imperious

adjective
im·​pe·​ri·​ous | \ im-ˈpir-ē-əs How to pronounce imperious (audio) \

Definition of imperious

1a : marked by arrogant assurance : domineering
b : befitting or characteristic of one of eminent rank or attainments : commanding, dominant an imperious manner
2 : intensely compelling : urgent the imperious problems of the new age— J. F. Kennedy

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Other Words from imperious

imperiously adverb
imperiousness noun

Choose the Right Synonym for imperious

masterful, domineering, imperious, peremptory, imperative mean tending to impose one's will on others. masterful implies a strong personality and ability to act authoritatively. her masterful personality soon dominated the movement domineering suggests an overbearing or arbitrary manner and an obstinate determination to enforce one's will. children controlled by domineering parents imperious implies a commanding nature or manner and often suggests arrogant assurance. an imperious executive used to getting his own way peremptory implies an abrupt dictatorial manner coupled with an unwillingness to brook disobedience or dissent. given a peremptory dismissal imperative implies peremptoriness arising more from the urgency of the situation than from an inherent will to dominate. an imperative appeal for assistance

Examples of imperious in a Sentence

an imperious little boy who liked to tell the other scouts what to do an imperious movie star who thinks she's some sort of goddess
Recent Examples on the Web For all that could be imperious about Steinberg’s attitude toward his colleagues and the state of art historical scholarship, there was something modest and even self-deprecating about his appetite for inquiry. Jed Perl, The New York Review of Books, "See More, Think More," 27 Apr. 2021 In contrast, Vandross’ imperious pleading never disappears beneath the orchestra. Elias Leight, Rolling Stone, "Flashback: Luther Vandross Stuns Dionne Warwick With ‘A House Is Not a Home’," 20 Apr. 2021 The Greeks also foretold the humbling of characters like the imperious Karen Huger, the grande dame turned rental-mansion hopper of The Real Housewives of the Potomac, and Luann de Lesseps, the countess turned felonious alcoholic of RHONY. Anna Peele, Vulture, "The Soul of Bravo," 14 Apr. 2021 Lucille was a familiar type — imperious, oblivious, passive-aggressively cruel — that in the wrong hands can be unbearable to watch. Alan Sepinwall, Rolling Stone, "Raising a Glass to Jessica Walter, from Sixties Soap Star to the Iconic Lucille Bluth," 25 Mar. 2021 To his admirers, the doctor was a health care visionary; to his critics, the embodiment of imperious self-regard. Dan Barry, New York Times, "On a Storied Stretch of Fifth Avenue, a Symbol of Irish America Reels," 13 Mar. 2021 And that shift has come not because there’s a new U.S. president calling for a robust transatlantic response to an autocratic China, but because China in recent weeks has shown Europe its authoritarian and imperious side. Howard Lafranchi, The Christian Science Monitor, "A united front against China? Why that’s tricky for US and Europe.," 30 Mar. 2021 The First Amendment exists to ensure that imperious and thin-skinned figures such as Mann are unable merely to declare what is true and what is false and silence anyone who dares to disagree. The Editors, National Review, "A Victory, but Miles to Go," 19 Mar. 2021 But Djokovic looked imperious from the get-go, breaking Medvedev in his opening service game and twice holding his own with ease to race into a 3-0 lead. Matias Grez, CNN, "Novak Djokovic beats Daniil Medvedev in Australian Open final to claim 18th grand slam title," 21 Feb. 2021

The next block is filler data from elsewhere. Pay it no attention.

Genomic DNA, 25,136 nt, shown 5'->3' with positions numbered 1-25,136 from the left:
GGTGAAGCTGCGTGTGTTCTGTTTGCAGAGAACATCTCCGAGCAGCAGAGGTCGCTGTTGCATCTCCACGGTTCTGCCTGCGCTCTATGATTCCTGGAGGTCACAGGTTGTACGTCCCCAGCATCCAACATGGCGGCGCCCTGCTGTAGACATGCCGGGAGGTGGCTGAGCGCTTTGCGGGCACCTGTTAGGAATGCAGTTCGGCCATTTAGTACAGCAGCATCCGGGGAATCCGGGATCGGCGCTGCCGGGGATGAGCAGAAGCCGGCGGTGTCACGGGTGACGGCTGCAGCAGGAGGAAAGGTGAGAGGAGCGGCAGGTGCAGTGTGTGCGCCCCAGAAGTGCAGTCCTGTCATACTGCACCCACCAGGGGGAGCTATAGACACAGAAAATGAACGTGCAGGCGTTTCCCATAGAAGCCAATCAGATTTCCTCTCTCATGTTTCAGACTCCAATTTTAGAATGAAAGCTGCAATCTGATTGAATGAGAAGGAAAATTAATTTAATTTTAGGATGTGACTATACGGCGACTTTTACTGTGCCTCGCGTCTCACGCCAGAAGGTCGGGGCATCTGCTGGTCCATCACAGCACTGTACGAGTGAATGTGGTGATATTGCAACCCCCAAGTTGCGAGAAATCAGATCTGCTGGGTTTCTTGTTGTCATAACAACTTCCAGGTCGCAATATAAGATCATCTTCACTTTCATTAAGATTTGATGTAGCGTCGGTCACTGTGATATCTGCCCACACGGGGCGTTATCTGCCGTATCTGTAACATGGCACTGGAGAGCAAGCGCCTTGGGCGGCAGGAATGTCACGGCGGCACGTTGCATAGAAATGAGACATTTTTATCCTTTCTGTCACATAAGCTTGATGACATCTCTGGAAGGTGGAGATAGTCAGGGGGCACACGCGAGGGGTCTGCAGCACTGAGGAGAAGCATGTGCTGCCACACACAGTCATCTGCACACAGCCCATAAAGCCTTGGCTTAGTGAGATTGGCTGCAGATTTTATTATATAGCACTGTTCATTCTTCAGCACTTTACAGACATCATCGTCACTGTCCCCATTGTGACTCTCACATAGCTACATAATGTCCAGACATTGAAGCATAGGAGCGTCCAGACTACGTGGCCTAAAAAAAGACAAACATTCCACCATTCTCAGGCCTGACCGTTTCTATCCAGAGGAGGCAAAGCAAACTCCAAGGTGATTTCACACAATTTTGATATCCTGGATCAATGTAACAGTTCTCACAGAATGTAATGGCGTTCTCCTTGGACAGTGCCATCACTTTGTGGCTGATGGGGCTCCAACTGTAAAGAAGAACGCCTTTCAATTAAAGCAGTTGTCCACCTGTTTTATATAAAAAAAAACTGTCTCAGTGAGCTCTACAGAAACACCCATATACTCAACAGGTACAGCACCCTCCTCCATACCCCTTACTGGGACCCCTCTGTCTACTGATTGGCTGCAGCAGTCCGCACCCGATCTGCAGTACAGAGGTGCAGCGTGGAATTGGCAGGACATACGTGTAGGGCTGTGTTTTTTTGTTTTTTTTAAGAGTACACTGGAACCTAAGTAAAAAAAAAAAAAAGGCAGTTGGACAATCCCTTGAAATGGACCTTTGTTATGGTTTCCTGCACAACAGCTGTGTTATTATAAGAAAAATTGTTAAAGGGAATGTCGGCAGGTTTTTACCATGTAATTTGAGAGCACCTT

These example sentences are selected automatically from various online news sources to reflect current usage of the word 'imperious.' Views expressed in the examples do not represent the opinion of Merriam-Webster or its editors. Send us feedback.

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First Known Use of imperious

1529, in the meaning defined at sense 1a

History and Etymology for imperious

borrowed from Latin imperiōsus "exercising authority, domineering," from imperium "authority over family members and slaves exercised by the head of a household, supreme administrative authority, dominion" + -ōsus -ous — more at empire

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Time Traveler for imperious

Time Traveler

The first known use of imperious was in 1529

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Statistics for imperious

Last Updated

3 May 2021

Cite this Entry

“Imperious.” Merriam-Webster.com Dictionary, Merriam-Webster, https://www.merriam-webster.com/dictionary/imperious. Accessed 7 May. 2021.

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More Definitions for imperious

imperious

adjective

English Language Learners Definition of imperious

formal : having or showing the proud and unpleasant attitude of someone who gives orders and expects other people to obey them

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Thesaurus: All synonyms and antonyms for imperious

Nglish: Translation of imperious for Spanish Speakers

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